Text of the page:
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We've mentioned this before on Mobile Payments Today, but a lot of the ongoing discussions in the industry these days revolve around the customer experience and not necessarily the actual payment.
Yes, the payment is still important, but it's a means to an end, with that conclusion being the end (or near-end) of the shopping experience. But more focus is being put on what happens before, during and after the transaction.
Last month's top stories on Mobile Payments Today reflect that trend, and that's been happening for a long time on the site. There's more interest now in mobile ordering than ever before. And Amazon Go has created buzz like few other ideas before it.
We did publish an analysis about what Amazon Go means going forward for retail and payments. To be clear, we're still years away from this concept becoming mainstream. Even Amazon is having issues with its pilot store in Seattle.
One of the more interesting stories from last month was MasterCard's new partnership with Oracle. The deal will focus on helping restaurants, retailers and hotels create a better customer experience using Qkr! with Masterpass, the card network's mobile order-ahead and payment platform.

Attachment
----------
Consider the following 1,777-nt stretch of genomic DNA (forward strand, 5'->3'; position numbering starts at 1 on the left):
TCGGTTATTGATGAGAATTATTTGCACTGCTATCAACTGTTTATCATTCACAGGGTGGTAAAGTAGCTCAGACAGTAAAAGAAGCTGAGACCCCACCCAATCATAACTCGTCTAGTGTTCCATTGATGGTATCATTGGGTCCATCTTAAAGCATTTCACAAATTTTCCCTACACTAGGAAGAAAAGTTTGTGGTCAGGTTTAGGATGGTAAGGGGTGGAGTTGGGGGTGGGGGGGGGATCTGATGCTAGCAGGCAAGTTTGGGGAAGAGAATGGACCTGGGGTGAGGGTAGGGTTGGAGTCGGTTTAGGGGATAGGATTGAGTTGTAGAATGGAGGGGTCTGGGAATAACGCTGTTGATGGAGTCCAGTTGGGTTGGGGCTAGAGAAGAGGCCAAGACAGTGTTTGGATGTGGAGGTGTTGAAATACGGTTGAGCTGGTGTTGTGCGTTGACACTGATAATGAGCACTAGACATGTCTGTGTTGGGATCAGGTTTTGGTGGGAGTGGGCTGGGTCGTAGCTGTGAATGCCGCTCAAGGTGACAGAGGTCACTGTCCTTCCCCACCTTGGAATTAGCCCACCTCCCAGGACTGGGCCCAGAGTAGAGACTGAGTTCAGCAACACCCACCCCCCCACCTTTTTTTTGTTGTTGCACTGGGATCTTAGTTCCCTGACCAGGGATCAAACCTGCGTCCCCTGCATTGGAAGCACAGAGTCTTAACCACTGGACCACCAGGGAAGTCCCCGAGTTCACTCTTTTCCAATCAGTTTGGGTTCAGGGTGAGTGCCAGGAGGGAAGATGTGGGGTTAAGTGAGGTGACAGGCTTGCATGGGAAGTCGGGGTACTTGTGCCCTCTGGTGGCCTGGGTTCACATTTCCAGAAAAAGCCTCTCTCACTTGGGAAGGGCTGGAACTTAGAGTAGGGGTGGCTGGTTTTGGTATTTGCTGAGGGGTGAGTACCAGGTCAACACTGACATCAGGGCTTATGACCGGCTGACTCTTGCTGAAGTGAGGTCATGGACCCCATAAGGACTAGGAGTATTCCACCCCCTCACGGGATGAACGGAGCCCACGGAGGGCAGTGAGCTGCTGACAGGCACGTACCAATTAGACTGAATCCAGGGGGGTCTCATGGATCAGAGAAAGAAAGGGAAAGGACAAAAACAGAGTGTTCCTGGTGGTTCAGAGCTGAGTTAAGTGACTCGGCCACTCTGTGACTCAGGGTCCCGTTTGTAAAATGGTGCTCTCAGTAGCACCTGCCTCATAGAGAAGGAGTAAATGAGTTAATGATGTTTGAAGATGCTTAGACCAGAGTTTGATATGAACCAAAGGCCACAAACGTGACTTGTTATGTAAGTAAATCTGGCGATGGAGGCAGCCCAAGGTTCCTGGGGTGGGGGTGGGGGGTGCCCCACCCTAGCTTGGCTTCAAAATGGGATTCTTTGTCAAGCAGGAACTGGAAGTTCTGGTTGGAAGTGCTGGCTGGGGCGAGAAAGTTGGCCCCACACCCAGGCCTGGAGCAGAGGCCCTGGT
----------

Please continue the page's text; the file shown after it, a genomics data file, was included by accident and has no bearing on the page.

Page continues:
I'm sure we'll hear a lot more about mobile ordering in the months ahead.
5. "What's in a name for Masterpass, Venmo and Zelle?" — Venmo has staked its claim as a verb, which says something about its ubiquity. Masterpass and Zelle? Not so much.
At some point between 2012 and 2014, Venmo began to explode in popularity.
By the time PayPal acquired Venmo in 2014 as part of the Braintree purchase, two things had happened with the mobile person-to-person app, one of which is having a lasting impact on how some payments companies market their products.
Firstly, Venmo became the preferred P2P method for millennials, thanks in part to its social features. For reasons unknown to many, it suddenly became cool to see how people used Venmo to pay back their friends.
Secondly, and more importantly to this conversation, Venmo became a verb, joining the likes of Google in the lexicon of a certain demographic. When your product becomes a verb, you own that particular market.
For better or worse, Venmo is it when it comes to mobile P2P apps.
However, Venmo's success has created a marketing dilemma of sorts for others in the payments industry. And two companies, whether intentionally or not, seem to be following the Venmo "verb" blueprint.
4. "The impact of Amazon Go and the future of payments" — Does the consumer-controlled checkout Amazon Go offers hold revolutionary potential, or is it a blip on the radar before a newer, hotter trend dominates the popular narrative? In reality, it's a bit of both.
Amazon Go has captured the imagination of retailers and consumers alike. What could the future of shopping look like if the checkout line goes the way of the dinosaurs and becomes extinct? Does the consumer-controlled checkout Amazon Go offers hold revolutionary potential, or is it a blip on the radar before a newer, hotter trend dominates the popular narrative? In reality, it's a bit of both.